Featured photo: The fried avocado and shrimp tequila appetizer ($13) at Tejas, a Southwestern-influenced restaurant in Shreveport.
What comes to mind when you hear the phrase “Southwestern cuisine”? For me, the term only conjures up a few ingredients: avocados, roasted corn and various “zesty” sauces like chipotle mayo. Honestly, like a lot of folks, my perception of “Southwestern” food has probably been shaped as much by chain eateries like Chili’s Grill & Bar as by any other force in the universe. I cannot name a restaurant in Santa Fe.
So, like recently opened eateries Ono’s Traditional Hawaiian Cuisine and Parish Taceaux, Tejas presents an opportunity for Shreveport-Bossier’s food lovers to try something new. Though Tejas has been described as a steakhouse in some write-ups, I have a hard time seeing it that way. There are two steaks on the menu (one is chicken fried), but Tejas is pretty clearly a concept restaurant that really is all about the Southwest. There’s frybread ($9), a traditional Native American bread that’s dense and chewy and is served loaded with toppings. There are cornmeal-battered fried avocado slices served with Gulf shrimp in a poblano crema ($13). I am told that the grilled quail rocks, but haven’t tried it personally.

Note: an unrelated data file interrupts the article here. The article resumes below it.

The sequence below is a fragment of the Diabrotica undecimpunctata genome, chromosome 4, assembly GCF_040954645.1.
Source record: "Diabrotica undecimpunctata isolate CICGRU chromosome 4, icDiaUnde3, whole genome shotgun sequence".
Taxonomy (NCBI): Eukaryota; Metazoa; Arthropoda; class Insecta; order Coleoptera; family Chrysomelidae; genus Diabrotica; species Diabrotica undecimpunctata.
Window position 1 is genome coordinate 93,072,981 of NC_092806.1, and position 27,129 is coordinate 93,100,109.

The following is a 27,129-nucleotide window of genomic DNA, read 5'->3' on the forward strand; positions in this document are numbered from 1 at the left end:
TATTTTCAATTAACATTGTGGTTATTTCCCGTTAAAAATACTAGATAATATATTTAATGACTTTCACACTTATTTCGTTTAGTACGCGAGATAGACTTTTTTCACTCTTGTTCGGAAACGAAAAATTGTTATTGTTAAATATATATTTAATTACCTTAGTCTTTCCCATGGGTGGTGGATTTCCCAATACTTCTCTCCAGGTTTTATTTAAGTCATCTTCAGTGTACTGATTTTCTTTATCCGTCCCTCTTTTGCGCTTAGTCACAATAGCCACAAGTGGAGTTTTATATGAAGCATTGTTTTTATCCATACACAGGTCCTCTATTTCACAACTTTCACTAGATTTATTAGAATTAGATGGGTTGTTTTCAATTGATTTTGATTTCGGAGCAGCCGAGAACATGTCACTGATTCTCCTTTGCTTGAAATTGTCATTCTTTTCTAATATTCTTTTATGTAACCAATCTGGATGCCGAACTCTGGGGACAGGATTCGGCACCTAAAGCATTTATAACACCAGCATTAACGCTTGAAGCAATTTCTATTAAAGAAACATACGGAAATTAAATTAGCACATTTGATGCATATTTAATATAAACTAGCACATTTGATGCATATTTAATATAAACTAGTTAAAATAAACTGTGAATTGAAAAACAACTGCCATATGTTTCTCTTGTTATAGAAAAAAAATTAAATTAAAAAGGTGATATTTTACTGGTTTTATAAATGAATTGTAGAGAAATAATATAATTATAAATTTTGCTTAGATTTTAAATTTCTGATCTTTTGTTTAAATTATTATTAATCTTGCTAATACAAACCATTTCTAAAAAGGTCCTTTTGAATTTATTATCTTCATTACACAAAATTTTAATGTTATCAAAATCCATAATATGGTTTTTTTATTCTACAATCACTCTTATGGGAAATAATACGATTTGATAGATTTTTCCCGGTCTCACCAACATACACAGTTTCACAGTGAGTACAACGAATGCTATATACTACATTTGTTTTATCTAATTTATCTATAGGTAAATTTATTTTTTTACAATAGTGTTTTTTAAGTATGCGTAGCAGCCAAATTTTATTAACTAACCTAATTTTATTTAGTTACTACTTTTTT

If you’re looking for something familiar, comforting and delicious, the chicken fried steak ($15) is one of the best versions in town. The Tejas CFS is a strip steak that’s been battered and deep fried, covered in a heavy, jalapeño-spiced cream gravy and served atop a pile of mashed red potatoes. Weston McElwee, the owner of Tejas, described the chicken fried steak to me as “about as simple as it gets,” but it’s not every day that you come across a version as delicious as this one. I should point out that the Tejas CFS is only served for lunch, which is almost an act of cruelty. It is guaranteed to reduce your afternoon productivity levels.
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Check out Eat Here: A Food Lover’s Guide to Shreveport-Bossier.